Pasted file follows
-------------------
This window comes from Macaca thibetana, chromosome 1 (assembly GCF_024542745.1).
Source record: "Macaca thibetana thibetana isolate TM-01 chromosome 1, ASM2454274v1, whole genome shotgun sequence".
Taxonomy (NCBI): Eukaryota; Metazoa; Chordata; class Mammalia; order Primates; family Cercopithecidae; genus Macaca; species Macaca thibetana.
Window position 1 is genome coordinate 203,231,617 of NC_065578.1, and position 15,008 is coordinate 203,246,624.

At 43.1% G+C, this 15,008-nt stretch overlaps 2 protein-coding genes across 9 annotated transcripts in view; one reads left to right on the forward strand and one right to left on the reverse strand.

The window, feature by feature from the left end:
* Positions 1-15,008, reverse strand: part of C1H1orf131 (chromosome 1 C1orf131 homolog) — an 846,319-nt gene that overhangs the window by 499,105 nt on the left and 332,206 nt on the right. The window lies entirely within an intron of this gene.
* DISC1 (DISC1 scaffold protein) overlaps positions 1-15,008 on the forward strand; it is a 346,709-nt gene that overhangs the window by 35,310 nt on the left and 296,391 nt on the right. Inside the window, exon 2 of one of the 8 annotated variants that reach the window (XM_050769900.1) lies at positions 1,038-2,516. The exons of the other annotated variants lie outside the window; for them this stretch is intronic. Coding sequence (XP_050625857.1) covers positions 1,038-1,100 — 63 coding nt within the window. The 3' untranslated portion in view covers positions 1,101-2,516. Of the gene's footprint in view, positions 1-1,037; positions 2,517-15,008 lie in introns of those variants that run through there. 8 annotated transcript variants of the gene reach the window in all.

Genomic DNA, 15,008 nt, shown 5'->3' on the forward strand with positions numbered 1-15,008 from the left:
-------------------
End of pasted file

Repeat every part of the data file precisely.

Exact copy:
This window comes from Macaca thibetana, chromosome 1 (assembly GCF_024542745.1).
Source record: "Macaca thibetana thibetana isolate TM-01 chromosome 1, ASM2454274v1, whole genome shotgun sequence".
Taxonomy (NCBI): Eukaryota; Metazoa; Chordata; class Mammalia; order Primates; family Cercopithecidae; genus Macaca; species Macaca thibetana.
Window position 1 is genome coordinate 203,231,617 of NC_065578.1, and position 15,008 is coordinate 203,246,624.

At 43.1% G+C, this 15,008-nt stretch overlaps 2 protein-coding genes across 9 annotated transcripts in view; one reads left to right on the forward strand and one right to left on the reverse strand.

The window, feature by feature from the left end:
* Positions 1-15,008, reverse strand: part of C1H1orf131 (chromosome 1 C1orf131 homolog) — an 846,319-nt gene that overhangs the window by 499,105 nt on the left and 332,206 nt on the right. The window lies entirely within an intron of this gene.
* DISC1 (DISC1 scaffold protein) overlaps positions 1-15,008 on the forward strand; it is a 346,709-nt gene that overhangs the window by 35,310 nt on the left and 296,391 nt on the right. Inside the window, exon 2 of one of the 8 annotated variants that reach the window (XM_050769900.1) lies at positions 1,038-2,516. The exons of the other annotated variants lie outside the window; for them this stretch is intronic. Coding sequence (XP_050625857.1) covers positions 1,038-1,100 — 63 coding nt within the window. The 3' untranslated portion in view covers positions 1,101-2,516. Of the gene's footprint in view, positions 1-1,037; positions 2,517-15,008 lie in introns of those variants that run through there. 8 annotated transcript variants of the gene reach the window in all.

Genomic DNA, 15,008 nt, shown 5'->3' on the forward strand with positions numbered 1-15,008 from the left: